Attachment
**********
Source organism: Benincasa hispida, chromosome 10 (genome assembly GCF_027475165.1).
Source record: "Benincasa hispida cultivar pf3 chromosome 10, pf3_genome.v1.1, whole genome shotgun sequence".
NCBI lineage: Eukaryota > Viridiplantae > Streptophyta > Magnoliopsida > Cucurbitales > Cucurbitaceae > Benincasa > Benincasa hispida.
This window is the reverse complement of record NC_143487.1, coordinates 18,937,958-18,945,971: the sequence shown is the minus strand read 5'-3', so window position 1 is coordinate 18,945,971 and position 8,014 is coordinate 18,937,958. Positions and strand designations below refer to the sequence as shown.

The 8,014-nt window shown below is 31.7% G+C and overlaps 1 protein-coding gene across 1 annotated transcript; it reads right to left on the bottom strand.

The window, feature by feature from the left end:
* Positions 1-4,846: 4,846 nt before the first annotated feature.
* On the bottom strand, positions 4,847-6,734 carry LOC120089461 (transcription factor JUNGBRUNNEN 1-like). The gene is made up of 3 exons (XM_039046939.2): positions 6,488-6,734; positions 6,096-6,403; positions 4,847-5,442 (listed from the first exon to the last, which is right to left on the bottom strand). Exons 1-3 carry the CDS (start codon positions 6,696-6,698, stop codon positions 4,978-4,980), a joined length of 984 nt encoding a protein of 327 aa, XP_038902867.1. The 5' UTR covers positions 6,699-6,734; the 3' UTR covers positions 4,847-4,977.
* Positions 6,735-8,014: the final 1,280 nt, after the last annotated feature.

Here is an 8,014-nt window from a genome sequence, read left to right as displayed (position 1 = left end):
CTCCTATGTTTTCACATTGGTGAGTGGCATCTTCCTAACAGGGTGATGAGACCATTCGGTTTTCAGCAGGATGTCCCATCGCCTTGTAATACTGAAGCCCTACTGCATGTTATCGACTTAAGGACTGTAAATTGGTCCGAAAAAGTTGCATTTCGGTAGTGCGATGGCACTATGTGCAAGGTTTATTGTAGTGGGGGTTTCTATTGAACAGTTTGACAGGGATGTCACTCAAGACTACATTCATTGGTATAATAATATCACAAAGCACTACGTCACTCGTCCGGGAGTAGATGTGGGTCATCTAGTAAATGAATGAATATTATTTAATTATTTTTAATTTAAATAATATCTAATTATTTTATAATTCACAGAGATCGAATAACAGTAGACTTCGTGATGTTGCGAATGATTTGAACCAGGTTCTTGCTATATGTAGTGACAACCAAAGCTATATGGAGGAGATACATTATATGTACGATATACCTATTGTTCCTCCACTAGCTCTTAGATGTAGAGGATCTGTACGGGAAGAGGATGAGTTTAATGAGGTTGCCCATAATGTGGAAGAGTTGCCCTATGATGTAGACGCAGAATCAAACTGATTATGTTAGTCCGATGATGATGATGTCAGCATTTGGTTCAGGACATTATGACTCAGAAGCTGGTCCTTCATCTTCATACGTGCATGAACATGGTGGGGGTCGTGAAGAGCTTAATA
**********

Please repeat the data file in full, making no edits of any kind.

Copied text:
Source organism: Benincasa hispida, chromosome 10 (genome assembly GCF_027475165.1).
Source record: "Benincasa hispida cultivar pf3 chromosome 10, pf3_genome.v1.1, whole genome shotgun sequence".
NCBI lineage: Eukaryota > Viridiplantae > Streptophyta > Magnoliopsida > Cucurbitales > Cucurbitaceae > Benincasa > Benincasa hispida.
This window is the reverse complement of record NC_143487.1, coordinates 18,937,958-18,945,971: the sequence shown is the minus strand read 5'-3', so window position 1 is coordinate 18,945,971 and position 8,014 is coordinate 18,937,958. Positions and strand designations below refer to the sequence as shown.

The 8,014-nt window shown below is 31.7% G+C and overlaps 1 protein-coding gene across 1 annotated transcript; it reads right to left on the bottom strand.

The window, feature by feature from the left end:
* Positions 1-4,846: 4,846 nt before the first annotated feature.
* On the bottom strand, positions 4,847-6,734 carry LOC120089461 (transcription factor JUNGBRUNNEN 1-like). The gene is made up of 3 exons (XM_039046939.2): positions 6,488-6,734; positions 6,096-6,403; positions 4,847-5,442 (listed from the first exon to the last, which is right to left on the bottom strand). Exons 1-3 carry the CDS (start codon positions 6,696-6,698, stop codon positions 4,978-4,980), a joined length of 984 nt encoding a protein of 327 aa, XP_038902867.1. The 5' UTR covers positions 6,699-6,734; the 3' UTR covers positions 4,847-4,977.
* Positions 6,735-8,014: the final 1,280 nt, after the last annotated feature.

Here is an 8,014-nt window from a genome sequence, read left to right as displayed (position 1 = left end):
CTCCTATGTTTTCACATTGGTGAGTGGCATCTTCCTAACAGGGTGATGAGACCATTCGGTTTTCAGCAGGATGTCCCATCGCCTTGTAATACTGAAGCCCTACTGCATGTTATCGACTTAAGGACTGTAAATTGGTCCGAAAAAGTTGCATTTCGGTAGTGCGATGGCACTATGTGCAAGGTTTATTGTAGTGGGGGTTTCTATTGAACAGTTTGACAGGGATGTCACTCAAGACTACATTCATTGGTATAATAATATCACAAAGCACTACGTCACTCGTCCGGGAGTAGATGTGGGTCATCTAGTAAATGAATGAATATTATTTAATTATTTTTAATTTAAATAATATCTAATTATTTTATAATTCACAGAGATCGAATAACAGTAGACTTCGTGATGTTGCGAATGATTTGAACCAGGTTCTTGCTATATGTAGTGACAACCAAAGCTATATGGAGGAGATACATTATATGTACGATATACCTATTGTTCCTCCACTAGCTCTTAGATGTAGAGGATCTGTACGGGAAGAGGATGAGTTTAATGAGGTTGCCCATAATGTGGAAGAGTTGCCCTATGATGTAGACGCAGAATCAAACTGATTATGTTAGTCCGATGATGATGATGTCAGCATTTGGTTCAGGACATTATGACTCAGAAGCTGGTCCTTCATCTTCATACGTGCATGAACATGGTGGGGGTCGTGAAGAGCTTAATA